IEnumerable<MasterEntity> masters = db.ExecuteQuery<MasterEntity>(
@"select master.* from MasterEntity master join DetailEntity detail on master.id = detail.MasterId

Funny, right? I'd expect MasterEntity.Name to get returned, as your asking for a MasterEntity object, right? No ambiguousness here, or am I wrong?

Wednesday, October 15, 2008

Mac buyers pay Apple tax

Nothing new here except for the confirmation of what we already new: the return of the Microsoft / Apple wars!

Here a great chart (original chart here):

Mac buyers pay Apple tax

Yes, it's a tax. It's called a luxury tax, and only those who can afford it will pay it. It's not fair, it's not rational, but's that's how it is.

Yes, from the hardware value, the price we pay for Macs is too high. The value has been centered on the exclusivity, and that is changing as we can see by Apple's crescent market share, price dropping and Microsoft's discomfort.

Daily I use XP, Vista, Windows Server 2008, Mac OS X and Ubuntu. If I had to choose, I didn't have to think twice: I had to choose Windows. For it's maturity, for it's completeness, for it's application support, for it's hardware support, for it's backward compatibility, for it's great development experience.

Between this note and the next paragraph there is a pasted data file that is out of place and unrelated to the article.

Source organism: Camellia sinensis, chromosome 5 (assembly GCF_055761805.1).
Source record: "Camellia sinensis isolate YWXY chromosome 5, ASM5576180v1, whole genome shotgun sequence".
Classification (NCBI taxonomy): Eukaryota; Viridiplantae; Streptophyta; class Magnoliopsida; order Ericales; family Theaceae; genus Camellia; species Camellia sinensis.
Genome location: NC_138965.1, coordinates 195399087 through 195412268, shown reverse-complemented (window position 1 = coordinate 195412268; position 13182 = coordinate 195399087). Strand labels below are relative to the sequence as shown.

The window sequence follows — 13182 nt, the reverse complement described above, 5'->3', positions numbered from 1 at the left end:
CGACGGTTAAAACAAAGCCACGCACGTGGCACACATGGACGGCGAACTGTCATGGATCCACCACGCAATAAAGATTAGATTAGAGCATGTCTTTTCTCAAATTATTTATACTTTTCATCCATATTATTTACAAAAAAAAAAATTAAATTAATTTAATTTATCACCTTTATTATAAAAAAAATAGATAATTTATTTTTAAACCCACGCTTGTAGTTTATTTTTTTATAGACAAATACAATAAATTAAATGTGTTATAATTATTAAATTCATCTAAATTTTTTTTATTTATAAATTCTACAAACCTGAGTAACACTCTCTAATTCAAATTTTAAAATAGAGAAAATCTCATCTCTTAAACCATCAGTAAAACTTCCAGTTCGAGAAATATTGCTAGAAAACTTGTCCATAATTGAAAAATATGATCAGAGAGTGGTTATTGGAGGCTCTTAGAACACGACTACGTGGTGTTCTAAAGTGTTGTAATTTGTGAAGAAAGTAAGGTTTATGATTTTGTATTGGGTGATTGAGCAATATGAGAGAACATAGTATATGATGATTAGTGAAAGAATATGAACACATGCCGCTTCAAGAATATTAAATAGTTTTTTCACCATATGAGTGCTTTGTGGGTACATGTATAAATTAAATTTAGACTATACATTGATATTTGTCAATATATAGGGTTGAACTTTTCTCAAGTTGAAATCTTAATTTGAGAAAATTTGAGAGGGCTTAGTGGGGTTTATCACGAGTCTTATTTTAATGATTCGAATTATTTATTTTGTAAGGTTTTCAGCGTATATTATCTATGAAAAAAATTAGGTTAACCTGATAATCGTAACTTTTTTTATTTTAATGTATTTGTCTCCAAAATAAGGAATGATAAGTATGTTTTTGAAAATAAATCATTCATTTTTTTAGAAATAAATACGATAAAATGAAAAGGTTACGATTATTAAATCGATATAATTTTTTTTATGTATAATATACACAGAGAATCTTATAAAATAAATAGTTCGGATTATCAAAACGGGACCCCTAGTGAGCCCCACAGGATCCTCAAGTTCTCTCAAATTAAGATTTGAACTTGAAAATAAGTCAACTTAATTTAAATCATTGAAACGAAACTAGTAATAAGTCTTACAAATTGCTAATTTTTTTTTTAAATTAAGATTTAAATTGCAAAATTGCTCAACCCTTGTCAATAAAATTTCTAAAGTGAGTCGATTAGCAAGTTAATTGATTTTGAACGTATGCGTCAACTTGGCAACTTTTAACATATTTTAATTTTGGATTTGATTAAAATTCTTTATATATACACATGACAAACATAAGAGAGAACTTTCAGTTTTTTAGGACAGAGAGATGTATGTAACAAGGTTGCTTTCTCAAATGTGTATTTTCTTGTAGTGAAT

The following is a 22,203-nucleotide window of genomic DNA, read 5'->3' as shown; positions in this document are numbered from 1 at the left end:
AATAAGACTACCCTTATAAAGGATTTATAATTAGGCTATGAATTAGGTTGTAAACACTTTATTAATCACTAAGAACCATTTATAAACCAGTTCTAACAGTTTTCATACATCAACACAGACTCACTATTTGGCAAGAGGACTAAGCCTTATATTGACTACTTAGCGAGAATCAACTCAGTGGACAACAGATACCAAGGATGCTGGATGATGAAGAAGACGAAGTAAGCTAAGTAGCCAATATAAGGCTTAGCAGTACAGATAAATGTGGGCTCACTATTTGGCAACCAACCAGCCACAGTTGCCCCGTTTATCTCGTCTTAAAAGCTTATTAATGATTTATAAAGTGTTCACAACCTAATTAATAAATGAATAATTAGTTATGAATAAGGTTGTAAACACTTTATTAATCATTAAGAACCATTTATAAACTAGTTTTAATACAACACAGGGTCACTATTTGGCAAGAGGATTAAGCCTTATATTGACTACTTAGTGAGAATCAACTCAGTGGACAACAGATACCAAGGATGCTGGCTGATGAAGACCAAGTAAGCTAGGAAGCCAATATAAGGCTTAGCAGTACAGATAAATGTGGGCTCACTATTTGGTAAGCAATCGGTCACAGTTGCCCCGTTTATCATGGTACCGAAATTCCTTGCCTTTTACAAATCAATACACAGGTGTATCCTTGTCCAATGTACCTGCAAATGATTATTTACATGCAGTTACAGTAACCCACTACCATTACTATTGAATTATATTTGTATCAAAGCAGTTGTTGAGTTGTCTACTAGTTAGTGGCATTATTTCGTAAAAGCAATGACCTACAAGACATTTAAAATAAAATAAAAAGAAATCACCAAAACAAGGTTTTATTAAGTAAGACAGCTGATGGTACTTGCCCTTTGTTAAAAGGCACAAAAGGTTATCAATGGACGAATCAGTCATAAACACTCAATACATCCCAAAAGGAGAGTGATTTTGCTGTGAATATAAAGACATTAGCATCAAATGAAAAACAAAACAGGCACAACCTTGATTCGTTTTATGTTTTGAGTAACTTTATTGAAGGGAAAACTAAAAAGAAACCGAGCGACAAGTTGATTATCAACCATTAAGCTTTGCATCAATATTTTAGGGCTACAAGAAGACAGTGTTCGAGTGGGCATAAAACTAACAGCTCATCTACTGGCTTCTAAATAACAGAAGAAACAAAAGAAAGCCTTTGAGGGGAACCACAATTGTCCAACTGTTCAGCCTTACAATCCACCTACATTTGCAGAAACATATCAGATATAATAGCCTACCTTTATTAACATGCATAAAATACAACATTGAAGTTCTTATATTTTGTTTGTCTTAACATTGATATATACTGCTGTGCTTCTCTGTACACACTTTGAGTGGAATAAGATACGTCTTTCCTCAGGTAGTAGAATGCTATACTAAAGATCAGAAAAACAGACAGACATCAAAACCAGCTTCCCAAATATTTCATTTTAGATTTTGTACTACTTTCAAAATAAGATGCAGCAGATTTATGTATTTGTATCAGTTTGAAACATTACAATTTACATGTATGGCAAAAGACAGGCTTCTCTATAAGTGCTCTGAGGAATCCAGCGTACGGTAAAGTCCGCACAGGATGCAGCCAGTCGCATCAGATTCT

But I believe in diversity, so I'm happy with Mac OS X raise on the market. And this is the turning point to Apple, has they seem to already have saturated the market of geeks and people that buy luxury products. Though comfortable with the consumer market, let's see how they cope with the price dropping. And finally, let's see if Apple continues to feel uncomfortable on Microsoft's stronghold: the enterprise market.

CSS Techniques

Whenever I have to create the structure of a site using CSS I usually end up here. Mind as well share it :)

Silverlight 2 Released

Silverlight 2 has been released! Let's see how deep can it go. For me, I've bought the concept - boy, won't HTML/javascript ever go away?...

Monday, October 13, 2008

Windows Cloud again

No, not blogging about the rumor on the name Strata - strata.com is taken, and unless Microsoft has already purchased the domain name, no strata here for them.

Just posting wikipedia's definition on cloud computing:

It is a style of computing in which IT-related capabilities are provided “as a service”, allowing users to access technology-enabled services from the Internet ("in the cloud") without knowledge of, expertise with, or control over the technology infrastructure that supports them. According to the IEEE Computer Society, "It is a paradigm in which information is permanently stored in servers on the Internet and cached temporarily on clients that include desktops, entertainment centers, table computers, notebooks, wall computers, handhelds, etc."